We may need to let go of the idea that a parent who has never been able to fill our needs completely, will ever be able to do so. This might mean a period of grief and acceptance.
I’ve always been an introvert, and generally,have found ideas and projects more reliable/safer than relationships. I prioritize the time in my head above time with other people. I love my friends and family, but I sometimes just feel like, at the end of a day, It’s easier to read a book then call a friend. If I have a large project going on (almost always) this tends to take precedence, with the excuse that, “once this is done, I’ll have more time to hang out.”
Recently, I’ve been trying to rebalance the way I spend my time and invest more into friendships. When I do reach out to try and connect with someone, maybe for the first time in months, it feels like a really big deal on my part.
If a friend doesn’t get back to me right away or has to re-schedule, I sometimes feel rejected. This happens even though I know that I’ve done the same thing myself in the past.
This feeling is heightened when I hear of that person connecting with other mutual friends after we’ve failed to connect our schedules. I worry that they’d rather be with each other, instead of me. I’m a 43 year old woman. This sounds ridiculous when I write it here, but when I’m honest, this is what it feels like inside.
It helps if I can step back and look at the situation from a distance, honing in on actual words that were said instead of just the way I felt about things or the tone I added to the interaction. When I can look more objectively I can often find explanations that tell me that there is a possibility that there are reasons for their response that have nothing to do with rejection of me.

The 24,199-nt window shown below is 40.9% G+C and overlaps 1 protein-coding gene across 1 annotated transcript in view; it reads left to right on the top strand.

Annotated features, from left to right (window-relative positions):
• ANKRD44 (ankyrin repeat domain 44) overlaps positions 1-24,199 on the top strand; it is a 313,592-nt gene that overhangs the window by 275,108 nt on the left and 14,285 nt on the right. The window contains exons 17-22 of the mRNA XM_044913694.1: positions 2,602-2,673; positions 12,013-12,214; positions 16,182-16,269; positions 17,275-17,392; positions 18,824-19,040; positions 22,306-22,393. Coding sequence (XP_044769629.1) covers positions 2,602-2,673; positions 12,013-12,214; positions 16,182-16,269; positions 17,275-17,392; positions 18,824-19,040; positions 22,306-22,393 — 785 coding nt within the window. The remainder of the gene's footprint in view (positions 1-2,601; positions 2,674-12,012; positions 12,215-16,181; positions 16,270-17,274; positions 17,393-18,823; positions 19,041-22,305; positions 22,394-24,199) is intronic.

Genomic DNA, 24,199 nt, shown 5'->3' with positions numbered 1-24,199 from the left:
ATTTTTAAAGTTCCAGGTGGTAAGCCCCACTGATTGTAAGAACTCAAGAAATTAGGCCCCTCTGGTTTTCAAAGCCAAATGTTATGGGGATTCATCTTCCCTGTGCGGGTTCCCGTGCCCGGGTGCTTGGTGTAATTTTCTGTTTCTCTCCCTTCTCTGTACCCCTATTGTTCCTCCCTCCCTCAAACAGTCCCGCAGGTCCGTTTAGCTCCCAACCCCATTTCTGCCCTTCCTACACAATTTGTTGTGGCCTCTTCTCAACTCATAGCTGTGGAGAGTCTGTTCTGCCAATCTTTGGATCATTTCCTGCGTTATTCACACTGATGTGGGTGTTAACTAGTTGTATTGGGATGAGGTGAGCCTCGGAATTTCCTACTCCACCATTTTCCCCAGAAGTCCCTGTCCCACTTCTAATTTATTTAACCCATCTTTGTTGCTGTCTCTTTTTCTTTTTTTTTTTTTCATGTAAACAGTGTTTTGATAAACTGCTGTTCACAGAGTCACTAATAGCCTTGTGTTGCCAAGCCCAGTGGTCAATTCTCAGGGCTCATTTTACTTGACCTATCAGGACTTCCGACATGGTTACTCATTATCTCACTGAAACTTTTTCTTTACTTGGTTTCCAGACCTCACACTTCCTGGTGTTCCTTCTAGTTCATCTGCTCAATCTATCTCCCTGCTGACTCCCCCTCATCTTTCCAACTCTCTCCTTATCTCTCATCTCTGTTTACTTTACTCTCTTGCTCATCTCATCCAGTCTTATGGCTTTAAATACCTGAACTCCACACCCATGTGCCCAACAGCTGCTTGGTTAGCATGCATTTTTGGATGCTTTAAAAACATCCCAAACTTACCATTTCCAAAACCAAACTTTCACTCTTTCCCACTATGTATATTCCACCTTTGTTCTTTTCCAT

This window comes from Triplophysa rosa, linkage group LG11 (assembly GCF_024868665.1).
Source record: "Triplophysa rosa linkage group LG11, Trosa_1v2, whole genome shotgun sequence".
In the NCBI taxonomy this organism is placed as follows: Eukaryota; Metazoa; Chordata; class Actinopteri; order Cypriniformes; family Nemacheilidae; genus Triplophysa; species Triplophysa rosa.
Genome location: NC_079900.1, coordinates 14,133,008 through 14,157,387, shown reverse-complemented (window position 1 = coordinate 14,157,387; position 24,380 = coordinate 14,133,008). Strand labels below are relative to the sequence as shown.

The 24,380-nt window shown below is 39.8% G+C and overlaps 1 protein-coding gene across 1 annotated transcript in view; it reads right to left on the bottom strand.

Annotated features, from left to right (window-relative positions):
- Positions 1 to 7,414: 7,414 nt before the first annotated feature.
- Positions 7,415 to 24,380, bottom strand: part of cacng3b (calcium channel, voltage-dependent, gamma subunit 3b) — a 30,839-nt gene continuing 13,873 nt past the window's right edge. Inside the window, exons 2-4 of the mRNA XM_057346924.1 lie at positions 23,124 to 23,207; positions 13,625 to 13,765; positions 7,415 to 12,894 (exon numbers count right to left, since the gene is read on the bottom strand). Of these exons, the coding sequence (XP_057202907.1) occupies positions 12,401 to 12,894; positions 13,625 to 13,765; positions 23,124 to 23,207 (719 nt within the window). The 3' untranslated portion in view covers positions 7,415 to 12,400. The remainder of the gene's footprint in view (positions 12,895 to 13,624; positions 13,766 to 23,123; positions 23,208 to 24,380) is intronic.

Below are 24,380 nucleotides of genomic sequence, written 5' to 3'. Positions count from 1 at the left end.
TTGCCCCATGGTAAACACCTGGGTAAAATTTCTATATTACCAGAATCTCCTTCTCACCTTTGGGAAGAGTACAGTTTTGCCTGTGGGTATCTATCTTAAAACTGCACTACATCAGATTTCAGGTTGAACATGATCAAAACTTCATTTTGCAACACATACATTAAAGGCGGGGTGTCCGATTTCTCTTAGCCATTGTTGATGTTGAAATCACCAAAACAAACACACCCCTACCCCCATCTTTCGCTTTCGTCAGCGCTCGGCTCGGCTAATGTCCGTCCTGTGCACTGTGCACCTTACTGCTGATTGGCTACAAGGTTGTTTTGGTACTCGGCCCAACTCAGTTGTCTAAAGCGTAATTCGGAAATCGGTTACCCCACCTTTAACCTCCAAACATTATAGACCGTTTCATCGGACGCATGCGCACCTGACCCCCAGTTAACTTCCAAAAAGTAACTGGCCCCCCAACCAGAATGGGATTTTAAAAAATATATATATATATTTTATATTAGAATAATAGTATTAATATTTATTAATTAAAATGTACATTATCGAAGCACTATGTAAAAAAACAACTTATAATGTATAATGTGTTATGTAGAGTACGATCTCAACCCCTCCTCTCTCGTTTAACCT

Relationships do take work and I have put in relatively little compared to many others.
I’ve heard of such as thing as a friendship that can pick up right were it left off, no matter how long it’s been, but not all friendships work this way. Most require time and attention.
Friendships don’t give pay checks and they are often less demanding than family which is why they are often on the back burner. Prioritizing them is one way to live my values. I do value my friends and when I feel connected to others I’m less likely to envy my friends’ connections to each other. I can then see other friendships, between friends, as growing and strengthening our relationships and not as taking away from our relationship.
Jealousy in intimate relationships is bound to come up at one time or another. It does not necessarily meant that there is a problem in the relationships, it might mean doing some work on one’s own insecurities or it might mean have a discussion with one’s partner to work out what works for the two of you. When talking with couples I find that…
…everybody knows what fidelity means, to themselves, but they rarely know what it means to anyone else. We tend to assume that we all hold the same definition.
For one person fidelity means not having sexual intercourse with an individual who is outside of the relationships while the couple is cohabitating. To others, it means not spending time alone with a person who could be considered attractive, to their partner, or even communicating with such a person when the partner is not present.
Usually people measure fidelity by the things that would make them feel that their relationships could be threatened. In other words, what would make them feel jealous. People sometimes become incredibly angry when their partner engages in activity which makes them feel jealous even if these activities have never been explicitly discussed as taboo.
As I said earlier, many couples don’t define fidelity, out loud, with each other, but assume it is understood. Often, if a partner breaches this unspoken understanding, then this will be the first time it is addressed. Sometimes concerns about fidelity are brushed off or minimized by a partner, who, either genuinely does not understand the concerns, or finds them unreasonable or who might just completely disagree. Sometimes a partner will agree, only to discover that what they thought they were agreeing to was not what their partner meant. At these times clarification will be required.